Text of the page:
Norfolk Birdwatching 3 Day Winter Tour – January 27-29th 2023

Day One – Hempstead area, Swanton Novers, Holkham NNR and Warham Greens.

We started the tour rather unusually by heading for farmland and woodland, as it suited the better weather conditions forecast for today. There was a really nice field close to Holt, with dedicated bird crop and here there was 2-300 birds. The majority were Chaffinch and Linnet, but there was also c50 Brambling, plus a few Yellowhammer. 

After enjoying this spectacle we then headed a very short distance to a wooded area and pond, we headed around the pond, Gary pointed some fresh Otter spraint, and there was a smart Grey Wagtail dancing on the iced over pond. There was a flock of Siskin, but flighty, a feed area was attracting Nuthatch, Marsh Tit, Coal Tit and Great Tits. A Firecrest was giving a few calls, and eventually gave superb views feeding down low right in front of us.

© Chris Mills Firecrest

We now drove up to the coast and took a look at the main marsh at Holkham. A scan soon produced around 40 White-fronted Geese, lots of Pink-footed Geese, masses of Wigeon, Teal and some Shoveler with Red Kites, Marsh Harrier and Kestrel overhead. There were Little, Great White Egret and Grey Heron also on the pools.

We next headed further inland to a vantage point overlooking the large wooded area of Swanton. Novers, the first Buzzards soon broke the skyline, then a Sparrowhawk. After about 30 minutes a superb close adult ♂ Goshawk took to the air skirting the tops of the trees, it showed really well and incredibly it chose to perch in the top of a big deciduous tree, allowing us great scope views. It eventually took flight and disappeared into the woods. Also Redwing, Yellowhammer, Chaffinch and Linnets nearby.

© Chris Mills Goshawk adult male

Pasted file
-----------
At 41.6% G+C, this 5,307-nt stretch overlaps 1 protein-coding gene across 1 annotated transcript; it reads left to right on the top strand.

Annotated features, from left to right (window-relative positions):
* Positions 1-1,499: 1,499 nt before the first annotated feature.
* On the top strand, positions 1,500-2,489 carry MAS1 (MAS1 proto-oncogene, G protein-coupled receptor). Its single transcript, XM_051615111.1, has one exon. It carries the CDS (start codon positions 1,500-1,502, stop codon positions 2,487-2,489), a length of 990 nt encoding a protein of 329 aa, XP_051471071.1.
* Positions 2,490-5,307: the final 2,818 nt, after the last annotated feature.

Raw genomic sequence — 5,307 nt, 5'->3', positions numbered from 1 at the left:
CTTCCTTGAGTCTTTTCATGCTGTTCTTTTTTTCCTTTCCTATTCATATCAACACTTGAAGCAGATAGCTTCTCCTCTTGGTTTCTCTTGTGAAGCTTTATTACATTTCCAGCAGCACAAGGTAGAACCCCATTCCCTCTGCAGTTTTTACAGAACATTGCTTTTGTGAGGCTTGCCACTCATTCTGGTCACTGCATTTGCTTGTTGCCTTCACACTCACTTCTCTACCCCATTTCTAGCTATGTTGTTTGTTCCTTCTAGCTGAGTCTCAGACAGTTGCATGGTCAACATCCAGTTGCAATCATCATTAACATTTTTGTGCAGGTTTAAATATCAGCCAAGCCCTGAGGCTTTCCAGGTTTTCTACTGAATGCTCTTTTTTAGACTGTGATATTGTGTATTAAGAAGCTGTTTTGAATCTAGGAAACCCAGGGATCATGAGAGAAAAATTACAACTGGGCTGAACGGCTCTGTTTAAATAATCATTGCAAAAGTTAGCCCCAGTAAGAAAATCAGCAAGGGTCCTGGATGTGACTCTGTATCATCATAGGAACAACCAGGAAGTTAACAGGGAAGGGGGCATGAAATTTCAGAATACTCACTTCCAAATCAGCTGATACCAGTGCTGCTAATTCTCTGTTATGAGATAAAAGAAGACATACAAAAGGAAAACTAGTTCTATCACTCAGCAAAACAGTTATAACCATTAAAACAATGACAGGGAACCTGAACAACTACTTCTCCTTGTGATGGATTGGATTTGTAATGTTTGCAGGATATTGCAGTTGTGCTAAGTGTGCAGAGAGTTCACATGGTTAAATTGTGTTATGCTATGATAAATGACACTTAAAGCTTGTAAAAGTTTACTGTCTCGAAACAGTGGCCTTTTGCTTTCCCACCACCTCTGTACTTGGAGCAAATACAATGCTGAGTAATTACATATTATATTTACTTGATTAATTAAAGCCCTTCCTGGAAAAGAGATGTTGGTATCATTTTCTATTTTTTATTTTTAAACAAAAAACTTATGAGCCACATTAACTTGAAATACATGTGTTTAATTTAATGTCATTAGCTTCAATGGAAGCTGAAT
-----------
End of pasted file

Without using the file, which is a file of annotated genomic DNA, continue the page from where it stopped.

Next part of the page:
We lunched at Holkham centre before heading out on to the beach. It was a lovely fine day, and there was Grey Partridge nearby, lovely close views of Snipe and Black-tailed Godwit near the centre.

Out on the beach after a bit of searching I eventually located 9 Shorelark, right out to the West of the bay feeding along the strand line, plus a flock of 40 Snow Bunting whizzed past us.

A scan of the sea produced Common Scoter, Red-breasted Merganser and a close inshore Red-necked Grebe.

We rounded the day off at Warham with Peregrine, a ringtail Hen Harrier and distant views of the juv ♀ Pallid Harrier. Great views of a hunting Barn Owl as we left.

Day Two – Titchwell & Lynford

We headed up to Titchwell this morning. There was a young Whooper Swan in fields adjacent to the car park as we arrived. We were soon watching lots of wildfowl and there was some superb drake Pintail close to the path affording us lovely views. It was a bright breezy morning and Marsh Harriers were up high in the skies and displaying, full inverted twists and turns!

Out on the beach, there was a nice mixed flock of Bar-tailed Godwit, Red Knot, Dunlin, Curlew and Sanderling plus a few Turnstone and Redshank. Out on the sea there was three small rafts of Goldeneye, plus 3 drake Eider, several Red-breasted Merganser and some distant Red-throated Diver.